To An Antiquated Coquette - Poem by Charles Sackville
Phyllis, if you will not agree
To give me back my liberty,
In spite of you I must regain
My loss of time and break your chain.
You were mistaken if you thought
I was so grossly to be caught;
Or that I was so blindly bred,
As not to be in woman read.
Perhaps you took me for a fool,
Design'd alone your sex's tool;
Nay, you might think so made a thing,
That with a little fashioning,
I might in time for your dear sake,
That monster call'd a husband make:
Perhaps I might, had I not found
One darling vice in you abound --
A vice to me which e'er will prove
An antidote to banish love.
O! I could better bear an old,
Ugly, diseas'd, misshapen scold,
Or one who games, or will be drunk,
A fool, a spendthrift, bawd, or punk,
Than one at all who wildly flies,
And with soft, asking, giving eyes,
And thousand other wanton arts,
So meanly trades in begging hearts.
How might such wond'rous charms perplex,
Give chains or death to all our sex,
Did she not so unwisely set
For ev'ry flutt'ring fool her net!
So poorly proud of vulgar praise,
Her very look her thoughts betrays:
She never stays till we begin,
But beckons us her self to sin.
Ere we can ask, she cries consent,
So quick her yielding looks are sent,
They hope forestall and ev'n desire prevent.
But nature's turn'd when women woo --
We hate in them what we should do;
Desire's asleep and cannot wake
When women such advances make:
Both time and charms thus Phyllis wastes,
Since each must surfeit ere he tastes.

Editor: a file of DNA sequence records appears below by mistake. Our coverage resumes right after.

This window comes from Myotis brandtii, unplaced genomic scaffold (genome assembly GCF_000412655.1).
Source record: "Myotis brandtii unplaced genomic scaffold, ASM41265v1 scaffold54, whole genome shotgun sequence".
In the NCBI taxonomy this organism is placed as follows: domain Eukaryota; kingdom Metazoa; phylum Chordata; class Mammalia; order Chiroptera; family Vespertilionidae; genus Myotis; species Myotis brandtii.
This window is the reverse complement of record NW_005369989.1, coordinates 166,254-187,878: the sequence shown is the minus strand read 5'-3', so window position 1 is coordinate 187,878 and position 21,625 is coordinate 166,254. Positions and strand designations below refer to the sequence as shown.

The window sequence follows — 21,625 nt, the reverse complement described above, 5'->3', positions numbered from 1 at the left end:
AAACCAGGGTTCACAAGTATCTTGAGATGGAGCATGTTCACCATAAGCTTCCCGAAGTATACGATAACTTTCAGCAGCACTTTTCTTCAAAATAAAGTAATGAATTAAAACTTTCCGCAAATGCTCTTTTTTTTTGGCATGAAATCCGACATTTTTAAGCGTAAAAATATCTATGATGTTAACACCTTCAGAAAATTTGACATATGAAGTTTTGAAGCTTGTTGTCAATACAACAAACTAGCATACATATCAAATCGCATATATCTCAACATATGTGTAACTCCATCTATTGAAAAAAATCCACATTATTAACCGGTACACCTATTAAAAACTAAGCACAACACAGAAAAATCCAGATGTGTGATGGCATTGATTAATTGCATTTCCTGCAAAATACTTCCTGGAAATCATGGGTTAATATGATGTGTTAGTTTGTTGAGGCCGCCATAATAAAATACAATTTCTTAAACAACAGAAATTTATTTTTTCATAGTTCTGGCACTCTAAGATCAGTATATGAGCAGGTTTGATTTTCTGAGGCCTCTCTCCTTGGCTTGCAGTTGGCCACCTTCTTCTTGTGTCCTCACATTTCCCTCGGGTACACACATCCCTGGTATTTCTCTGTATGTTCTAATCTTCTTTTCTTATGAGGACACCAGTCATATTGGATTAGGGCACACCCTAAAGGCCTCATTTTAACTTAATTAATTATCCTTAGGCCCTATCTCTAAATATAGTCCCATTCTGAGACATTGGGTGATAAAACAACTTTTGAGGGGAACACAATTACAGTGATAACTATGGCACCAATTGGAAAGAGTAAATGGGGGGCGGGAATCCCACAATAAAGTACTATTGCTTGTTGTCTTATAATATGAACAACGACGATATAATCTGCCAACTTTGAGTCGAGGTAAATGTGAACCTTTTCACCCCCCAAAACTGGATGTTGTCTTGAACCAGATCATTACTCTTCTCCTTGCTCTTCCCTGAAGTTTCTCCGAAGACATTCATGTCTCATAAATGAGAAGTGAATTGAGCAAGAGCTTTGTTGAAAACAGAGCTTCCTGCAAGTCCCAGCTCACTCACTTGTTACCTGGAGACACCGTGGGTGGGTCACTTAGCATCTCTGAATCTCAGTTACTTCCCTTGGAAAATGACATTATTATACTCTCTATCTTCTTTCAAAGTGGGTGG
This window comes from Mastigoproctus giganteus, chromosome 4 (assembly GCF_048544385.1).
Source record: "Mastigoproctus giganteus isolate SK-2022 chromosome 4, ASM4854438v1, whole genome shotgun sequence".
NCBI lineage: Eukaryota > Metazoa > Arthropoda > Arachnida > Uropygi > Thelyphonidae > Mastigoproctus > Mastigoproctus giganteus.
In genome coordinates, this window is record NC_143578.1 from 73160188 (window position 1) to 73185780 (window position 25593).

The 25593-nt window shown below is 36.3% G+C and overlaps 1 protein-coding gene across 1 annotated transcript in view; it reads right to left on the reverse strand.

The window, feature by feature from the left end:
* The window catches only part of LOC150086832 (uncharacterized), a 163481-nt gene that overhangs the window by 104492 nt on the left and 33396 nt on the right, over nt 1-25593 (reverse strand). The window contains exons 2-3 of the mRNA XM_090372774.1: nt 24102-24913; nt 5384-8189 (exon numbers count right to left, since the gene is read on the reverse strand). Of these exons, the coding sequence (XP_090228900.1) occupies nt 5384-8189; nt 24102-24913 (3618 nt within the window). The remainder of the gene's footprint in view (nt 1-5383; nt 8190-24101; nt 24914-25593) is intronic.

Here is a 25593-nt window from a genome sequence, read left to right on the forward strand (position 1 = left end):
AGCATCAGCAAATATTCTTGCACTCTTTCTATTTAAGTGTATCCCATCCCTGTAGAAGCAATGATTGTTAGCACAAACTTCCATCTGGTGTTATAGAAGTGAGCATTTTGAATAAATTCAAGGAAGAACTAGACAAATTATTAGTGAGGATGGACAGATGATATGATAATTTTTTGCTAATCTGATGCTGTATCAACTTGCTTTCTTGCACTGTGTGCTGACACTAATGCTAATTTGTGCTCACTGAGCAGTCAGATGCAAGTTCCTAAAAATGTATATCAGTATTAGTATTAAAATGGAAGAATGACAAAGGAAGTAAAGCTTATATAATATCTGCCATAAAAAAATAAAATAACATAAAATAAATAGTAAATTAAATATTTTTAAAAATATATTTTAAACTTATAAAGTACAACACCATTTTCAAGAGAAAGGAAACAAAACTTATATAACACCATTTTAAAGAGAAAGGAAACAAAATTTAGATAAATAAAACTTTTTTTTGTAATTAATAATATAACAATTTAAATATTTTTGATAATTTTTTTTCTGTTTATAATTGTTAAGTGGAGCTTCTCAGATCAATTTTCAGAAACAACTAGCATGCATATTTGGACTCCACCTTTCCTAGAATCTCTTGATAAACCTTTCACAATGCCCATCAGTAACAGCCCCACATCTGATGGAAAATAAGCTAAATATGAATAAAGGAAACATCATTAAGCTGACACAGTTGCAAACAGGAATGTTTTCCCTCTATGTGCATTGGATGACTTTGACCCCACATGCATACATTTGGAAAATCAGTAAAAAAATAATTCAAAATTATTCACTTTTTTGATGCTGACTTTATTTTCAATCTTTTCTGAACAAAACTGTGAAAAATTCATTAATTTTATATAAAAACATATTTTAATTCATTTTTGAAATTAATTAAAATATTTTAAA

Nothing escapes her wand'ring eyes,
No one she thinks too mean a prize;
E'en Lynch, the lag of human kind,
Nearest to brutes by God design'd,
May boast the smiles of this coquette,
As much as any man of wit.
The signs hang thinner in the Strand,
The Dutch scarce more infest the land,
Tho' Egypt's locusts they outvie,
In number and voracity.
Whores are not half so plenty found,
In playhouse or that hallow'd ground
Of Temple Walks or Whetstone's Park:
Caresses less abound in Spark.
Then with kind looks for all who come
At bawdyhouse, the drawing room,
But all in vain she throws her darts --
They hit but cannot hurt our hearts.
Age has enerv'd her charms so much,
That fearless all her eyes approach;
Each her autumnal face degrades
With ``Rev'rend Mother of the Maids''!
But 'tis ill-natur'd to run on,
Forgetting what her charms have done;
To Teagueland we this beauty owe,
Teagueland her earliest charms did know:
There first her tyrant beauties reign'd,
Where'er she look'd she conquest gain'd.
No heart the glances could repel,
The Teagues by shoals before her fell;
And trotting bogs was all the art
The sound had left to save his heart.
She kill'd so fast, by my salvation,
She ne'er dispeopl'd had the nation,
Tho' she, good soul, to save took care
All, all she could from sad despair.
From thence she hither came to prove
If yet her charms could kindle love.
But ah! it was too late to try,
For spring was gone and winter nigh:
Yet tho' her eyes such conquests made
That they were shunn'd or else obey'd,
Yet now her charms are so decay'd,
She thanks each coxcomb that will deign
To praise her face and wear her chain.
So some old soldier who had done
Wonders in youth and battles won,
When feeble years his strength depose,
That he too weak to vanquish grows,
With mangled face and wooden leg,
Reduc'd about for alms to beg,
O'erjoy'd, a thousand thanks bestows
On him who but a farthing throws.
Comments about To An Antiquated Coquette by Charles Sackville
Read this poem in other languages
This poem has not been translated into any other language yet.